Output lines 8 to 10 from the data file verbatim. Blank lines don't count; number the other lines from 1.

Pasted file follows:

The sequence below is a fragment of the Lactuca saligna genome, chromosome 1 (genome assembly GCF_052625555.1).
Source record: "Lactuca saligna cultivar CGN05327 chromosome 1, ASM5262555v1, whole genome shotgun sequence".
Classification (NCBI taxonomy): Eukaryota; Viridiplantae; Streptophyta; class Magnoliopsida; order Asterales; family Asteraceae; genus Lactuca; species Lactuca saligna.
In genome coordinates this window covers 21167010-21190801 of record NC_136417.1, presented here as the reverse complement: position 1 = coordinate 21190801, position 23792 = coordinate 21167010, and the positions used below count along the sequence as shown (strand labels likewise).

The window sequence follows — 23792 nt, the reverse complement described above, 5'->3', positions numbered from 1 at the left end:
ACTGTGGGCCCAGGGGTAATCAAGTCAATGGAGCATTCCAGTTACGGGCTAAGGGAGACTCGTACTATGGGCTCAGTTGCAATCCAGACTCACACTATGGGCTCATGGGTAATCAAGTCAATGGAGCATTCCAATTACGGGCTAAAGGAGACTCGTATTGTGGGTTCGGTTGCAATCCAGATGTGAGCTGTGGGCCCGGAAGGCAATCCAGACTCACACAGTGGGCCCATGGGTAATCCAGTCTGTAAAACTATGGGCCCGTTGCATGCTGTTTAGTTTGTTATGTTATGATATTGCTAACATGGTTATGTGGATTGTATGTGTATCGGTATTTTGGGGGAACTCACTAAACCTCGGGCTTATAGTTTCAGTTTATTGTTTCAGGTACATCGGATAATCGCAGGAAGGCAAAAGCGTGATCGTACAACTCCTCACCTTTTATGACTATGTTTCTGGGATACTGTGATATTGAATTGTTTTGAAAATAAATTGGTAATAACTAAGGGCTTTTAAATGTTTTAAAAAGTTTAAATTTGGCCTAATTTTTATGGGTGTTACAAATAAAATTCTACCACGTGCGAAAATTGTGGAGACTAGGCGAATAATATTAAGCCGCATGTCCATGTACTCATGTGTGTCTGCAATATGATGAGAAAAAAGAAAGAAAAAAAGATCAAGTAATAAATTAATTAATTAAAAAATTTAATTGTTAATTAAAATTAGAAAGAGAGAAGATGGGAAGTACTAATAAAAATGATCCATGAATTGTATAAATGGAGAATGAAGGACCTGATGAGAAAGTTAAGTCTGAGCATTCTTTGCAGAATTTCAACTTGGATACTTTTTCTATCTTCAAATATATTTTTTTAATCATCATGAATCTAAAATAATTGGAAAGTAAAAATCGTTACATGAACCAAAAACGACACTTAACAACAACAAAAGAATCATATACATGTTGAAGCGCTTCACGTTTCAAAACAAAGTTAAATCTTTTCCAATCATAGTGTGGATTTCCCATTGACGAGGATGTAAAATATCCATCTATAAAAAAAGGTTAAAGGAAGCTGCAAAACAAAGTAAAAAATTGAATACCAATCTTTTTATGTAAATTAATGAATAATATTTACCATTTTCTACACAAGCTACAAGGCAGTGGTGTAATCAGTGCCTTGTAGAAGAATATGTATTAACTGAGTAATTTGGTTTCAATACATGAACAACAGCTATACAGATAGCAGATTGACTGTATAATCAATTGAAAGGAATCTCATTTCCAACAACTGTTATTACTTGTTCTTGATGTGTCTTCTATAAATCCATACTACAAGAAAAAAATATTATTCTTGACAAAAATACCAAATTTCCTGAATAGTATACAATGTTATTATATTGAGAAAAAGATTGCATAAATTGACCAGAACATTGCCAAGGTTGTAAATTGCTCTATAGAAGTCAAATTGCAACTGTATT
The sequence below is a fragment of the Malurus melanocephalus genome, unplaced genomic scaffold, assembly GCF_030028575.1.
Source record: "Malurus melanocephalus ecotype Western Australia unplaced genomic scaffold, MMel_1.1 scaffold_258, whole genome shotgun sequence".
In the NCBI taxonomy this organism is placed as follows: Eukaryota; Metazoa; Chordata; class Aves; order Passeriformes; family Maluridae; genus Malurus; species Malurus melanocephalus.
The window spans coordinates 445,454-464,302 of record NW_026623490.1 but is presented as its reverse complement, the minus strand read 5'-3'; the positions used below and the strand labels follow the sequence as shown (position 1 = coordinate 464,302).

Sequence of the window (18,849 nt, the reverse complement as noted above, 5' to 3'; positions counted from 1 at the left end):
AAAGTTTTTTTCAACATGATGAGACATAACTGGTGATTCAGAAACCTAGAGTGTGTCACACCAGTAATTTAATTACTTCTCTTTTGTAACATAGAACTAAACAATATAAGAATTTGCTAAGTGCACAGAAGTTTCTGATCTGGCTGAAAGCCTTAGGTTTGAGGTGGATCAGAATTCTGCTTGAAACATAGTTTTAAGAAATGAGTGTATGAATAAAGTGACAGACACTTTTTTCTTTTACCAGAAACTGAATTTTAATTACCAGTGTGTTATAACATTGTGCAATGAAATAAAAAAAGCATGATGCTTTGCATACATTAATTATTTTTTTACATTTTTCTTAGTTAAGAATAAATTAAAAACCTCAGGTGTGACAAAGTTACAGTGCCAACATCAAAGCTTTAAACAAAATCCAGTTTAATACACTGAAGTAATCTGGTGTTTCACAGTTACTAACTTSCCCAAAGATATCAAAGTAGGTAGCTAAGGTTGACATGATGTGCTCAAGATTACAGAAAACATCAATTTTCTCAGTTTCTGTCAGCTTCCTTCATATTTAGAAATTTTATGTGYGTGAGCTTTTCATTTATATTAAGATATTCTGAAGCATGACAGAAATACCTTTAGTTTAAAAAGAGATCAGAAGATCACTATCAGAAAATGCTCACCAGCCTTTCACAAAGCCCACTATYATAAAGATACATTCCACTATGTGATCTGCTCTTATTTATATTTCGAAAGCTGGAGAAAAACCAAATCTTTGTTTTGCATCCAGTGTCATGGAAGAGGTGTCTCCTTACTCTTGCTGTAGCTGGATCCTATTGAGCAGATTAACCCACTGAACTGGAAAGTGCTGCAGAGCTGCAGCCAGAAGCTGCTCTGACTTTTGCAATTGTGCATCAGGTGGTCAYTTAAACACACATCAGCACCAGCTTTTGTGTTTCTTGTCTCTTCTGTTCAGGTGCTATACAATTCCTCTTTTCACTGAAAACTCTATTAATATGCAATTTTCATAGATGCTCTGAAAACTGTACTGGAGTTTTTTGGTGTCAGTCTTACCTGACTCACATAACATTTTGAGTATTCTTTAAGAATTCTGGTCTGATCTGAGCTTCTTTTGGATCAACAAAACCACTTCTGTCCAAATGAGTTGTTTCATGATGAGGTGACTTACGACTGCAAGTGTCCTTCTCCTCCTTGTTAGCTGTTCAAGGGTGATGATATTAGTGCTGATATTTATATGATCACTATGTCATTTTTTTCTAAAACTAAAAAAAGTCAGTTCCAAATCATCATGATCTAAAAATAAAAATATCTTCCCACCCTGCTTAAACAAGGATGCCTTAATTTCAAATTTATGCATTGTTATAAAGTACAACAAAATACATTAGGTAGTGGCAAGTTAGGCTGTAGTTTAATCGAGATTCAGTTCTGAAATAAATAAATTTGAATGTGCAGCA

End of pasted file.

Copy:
Source record: "Malurus melanocephalus ecotype Western Australia unplaced genomic scaffold, MMel_1.1 scaffold_258, whole genome shotgun sequence".
In the NCBI taxonomy this organism is placed as follows: Eukaryota; Metazoa; Chordata; class Aves; order Passeriformes; family Maluridae; genus Malurus; species Malurus melanocephalus.
The window spans coordinates 445,454-464,302 of record NW_026623490.1 but is presented as its reverse complement, the minus strand read 5'-3'; the positions used below and the strand labels follow the sequence as shown (position 1 = coordinate 464,302).